Tejumade Afonja, Saarland University


Tejumade Afonja Tejumade is a Graduate Student at Saarland University studying Computer Science. Previously, she worked as an AI Software Engineer at InstaDeep Nigeria. She holds a B.Tech in Mechanical Engineering from Ladoke Akintola University of Technology (2015) and worked on the Fabrication and Design of Robot Vacuum Cleaner for her undergraduate thesis which was published in Alexandria Engineering Journal hosted by Elsevier (2018). She’s currently a remote research intern at Vector Institute where she is conducting research in the areas of privacy, security, and machine learning under the supervision of Prof. Nicolas Papernot from the University of Toronto Tejumade is the co-founder of AI Saturdays Lagos, an AI community in Lagos, Nigeria focused on conducting research and teaching machine learning related subjects to Nigerian youths. She is also an Intel Software Innovator for Machine Learning in Nigeria and 2020 Google EMEA Women Techmakers Scholar.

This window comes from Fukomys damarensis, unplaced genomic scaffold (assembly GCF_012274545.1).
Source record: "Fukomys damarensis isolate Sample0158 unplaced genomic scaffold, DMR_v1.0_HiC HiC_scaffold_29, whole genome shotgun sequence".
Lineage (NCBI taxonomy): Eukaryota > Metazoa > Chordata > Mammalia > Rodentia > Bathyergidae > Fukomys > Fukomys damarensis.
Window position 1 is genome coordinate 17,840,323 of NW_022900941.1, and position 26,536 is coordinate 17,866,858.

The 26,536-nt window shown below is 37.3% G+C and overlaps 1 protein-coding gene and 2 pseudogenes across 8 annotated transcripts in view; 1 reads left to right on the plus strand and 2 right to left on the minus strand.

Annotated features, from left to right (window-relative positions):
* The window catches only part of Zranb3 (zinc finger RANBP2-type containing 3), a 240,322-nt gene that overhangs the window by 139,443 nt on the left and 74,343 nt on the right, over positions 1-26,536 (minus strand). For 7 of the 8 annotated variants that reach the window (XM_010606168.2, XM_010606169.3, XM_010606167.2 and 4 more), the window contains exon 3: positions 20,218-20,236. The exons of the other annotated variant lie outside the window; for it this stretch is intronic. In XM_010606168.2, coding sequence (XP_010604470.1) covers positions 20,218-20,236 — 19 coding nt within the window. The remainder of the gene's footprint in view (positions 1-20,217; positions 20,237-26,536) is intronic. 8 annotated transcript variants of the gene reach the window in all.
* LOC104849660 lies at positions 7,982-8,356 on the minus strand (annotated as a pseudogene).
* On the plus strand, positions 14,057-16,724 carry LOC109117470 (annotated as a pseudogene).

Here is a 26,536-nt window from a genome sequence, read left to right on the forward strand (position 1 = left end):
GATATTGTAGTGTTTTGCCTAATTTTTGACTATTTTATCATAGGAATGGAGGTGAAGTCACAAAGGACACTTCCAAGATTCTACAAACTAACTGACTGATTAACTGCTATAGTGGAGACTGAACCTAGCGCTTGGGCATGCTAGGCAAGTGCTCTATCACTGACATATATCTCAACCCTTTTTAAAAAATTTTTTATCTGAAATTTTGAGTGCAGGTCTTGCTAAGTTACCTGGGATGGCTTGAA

Jessica Finocchiaro, University of Colorado, Boulder


Jessie Finocchiaro is a 4th year PhD student at the University of Colorado Boulder working with Dr. Rafael Frongillo. Her primary interests revolve around uncertainty in decision-making, and asks two primary questions: first, how can scoring rules and loss functions be designed so that we learn statistics of interest from resource-constrained systems. Second, how does uncertainty in machine learning algorithms and mechanism design affect different groups of people? She is currently a National Science Foundation Graduate Research Fellow, and is happy to talk to potential graduate students about paths to (and through) grad school.